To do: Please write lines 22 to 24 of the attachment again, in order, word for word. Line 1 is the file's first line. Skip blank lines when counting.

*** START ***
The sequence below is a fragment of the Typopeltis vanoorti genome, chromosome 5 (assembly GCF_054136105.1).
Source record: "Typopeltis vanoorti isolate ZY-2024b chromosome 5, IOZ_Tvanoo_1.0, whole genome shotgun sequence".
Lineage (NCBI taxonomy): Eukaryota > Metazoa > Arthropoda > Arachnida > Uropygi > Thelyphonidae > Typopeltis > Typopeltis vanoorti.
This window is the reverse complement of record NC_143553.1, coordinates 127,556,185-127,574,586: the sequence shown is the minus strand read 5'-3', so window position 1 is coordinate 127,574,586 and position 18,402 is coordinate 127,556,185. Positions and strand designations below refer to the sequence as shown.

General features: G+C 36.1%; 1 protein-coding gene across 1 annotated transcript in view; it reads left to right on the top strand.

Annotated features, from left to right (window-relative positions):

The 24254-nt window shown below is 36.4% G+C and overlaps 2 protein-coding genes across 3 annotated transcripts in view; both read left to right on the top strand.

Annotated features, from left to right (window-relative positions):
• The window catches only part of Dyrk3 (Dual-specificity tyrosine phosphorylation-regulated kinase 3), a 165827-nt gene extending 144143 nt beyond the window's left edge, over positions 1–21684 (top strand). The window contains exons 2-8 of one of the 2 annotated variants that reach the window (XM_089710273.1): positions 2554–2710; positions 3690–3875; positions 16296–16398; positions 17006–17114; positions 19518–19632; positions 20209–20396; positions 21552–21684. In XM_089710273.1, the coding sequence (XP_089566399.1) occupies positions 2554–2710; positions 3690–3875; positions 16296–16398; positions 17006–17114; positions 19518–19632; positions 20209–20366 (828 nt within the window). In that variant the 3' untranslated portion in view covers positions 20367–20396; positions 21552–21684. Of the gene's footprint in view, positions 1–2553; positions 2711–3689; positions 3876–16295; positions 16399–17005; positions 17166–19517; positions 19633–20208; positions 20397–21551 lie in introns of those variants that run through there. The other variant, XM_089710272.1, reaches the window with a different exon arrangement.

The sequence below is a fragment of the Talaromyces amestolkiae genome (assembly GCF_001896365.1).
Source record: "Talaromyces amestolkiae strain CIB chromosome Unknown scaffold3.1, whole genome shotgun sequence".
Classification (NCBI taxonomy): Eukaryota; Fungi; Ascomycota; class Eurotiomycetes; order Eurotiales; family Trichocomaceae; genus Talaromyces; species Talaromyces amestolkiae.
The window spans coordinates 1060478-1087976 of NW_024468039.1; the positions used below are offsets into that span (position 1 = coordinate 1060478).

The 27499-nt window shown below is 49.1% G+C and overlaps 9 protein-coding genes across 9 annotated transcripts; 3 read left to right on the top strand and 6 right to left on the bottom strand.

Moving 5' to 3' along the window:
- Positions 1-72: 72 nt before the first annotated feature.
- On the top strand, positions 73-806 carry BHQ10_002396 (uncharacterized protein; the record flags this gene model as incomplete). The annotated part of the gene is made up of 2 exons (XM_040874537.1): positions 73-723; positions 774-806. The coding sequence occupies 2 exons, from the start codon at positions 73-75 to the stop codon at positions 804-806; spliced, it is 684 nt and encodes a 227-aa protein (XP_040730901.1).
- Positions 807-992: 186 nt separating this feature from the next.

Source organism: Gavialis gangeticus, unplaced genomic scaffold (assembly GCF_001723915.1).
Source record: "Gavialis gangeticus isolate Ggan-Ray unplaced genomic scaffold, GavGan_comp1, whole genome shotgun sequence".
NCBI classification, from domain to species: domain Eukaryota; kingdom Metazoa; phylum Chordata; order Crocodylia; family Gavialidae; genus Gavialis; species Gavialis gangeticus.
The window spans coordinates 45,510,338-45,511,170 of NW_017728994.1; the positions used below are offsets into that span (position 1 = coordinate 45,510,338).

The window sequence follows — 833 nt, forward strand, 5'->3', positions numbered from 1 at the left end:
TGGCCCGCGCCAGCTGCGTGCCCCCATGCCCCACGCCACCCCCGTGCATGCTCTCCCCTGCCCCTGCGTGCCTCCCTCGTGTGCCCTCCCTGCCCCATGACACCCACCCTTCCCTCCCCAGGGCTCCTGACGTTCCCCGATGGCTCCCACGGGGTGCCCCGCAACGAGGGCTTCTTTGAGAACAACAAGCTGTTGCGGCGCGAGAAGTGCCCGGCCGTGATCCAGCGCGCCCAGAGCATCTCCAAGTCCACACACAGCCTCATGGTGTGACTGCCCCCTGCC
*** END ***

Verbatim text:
The window spans coordinates 45,510,338-45,511,170 of NW_017728994.1; the positions used below are offsets into that span (position 1 = coordinate 45,510,338).

The window sequence follows — 833 nt, forward strand, 5'->3', positions numbered from 1 at the left end:
TGGCCCGCGCCAGCTGCGTGCCCCCATGCCCCACGCCACCCCCGTGCATGCTCTCCCCTGCCCCTGCGTGCCTCCCTCGTGTGCCCTCCCTGCCCCATGACACCCACCCTTCCCTCCCCAGGGCTCCTGACGTTCCCCGATGGCTCCCACGGGGTGCCCCGCAACGAGGGCTTCTTTGAGAACAACAAGCTGTTGCGGCGCGAGAAGTGCCCGGCCGTGATCCAGCGCGCCCAGAGCATCTCCAAGTCCACACACAGCCTCATGGTGTGACTGCCCCCTGCC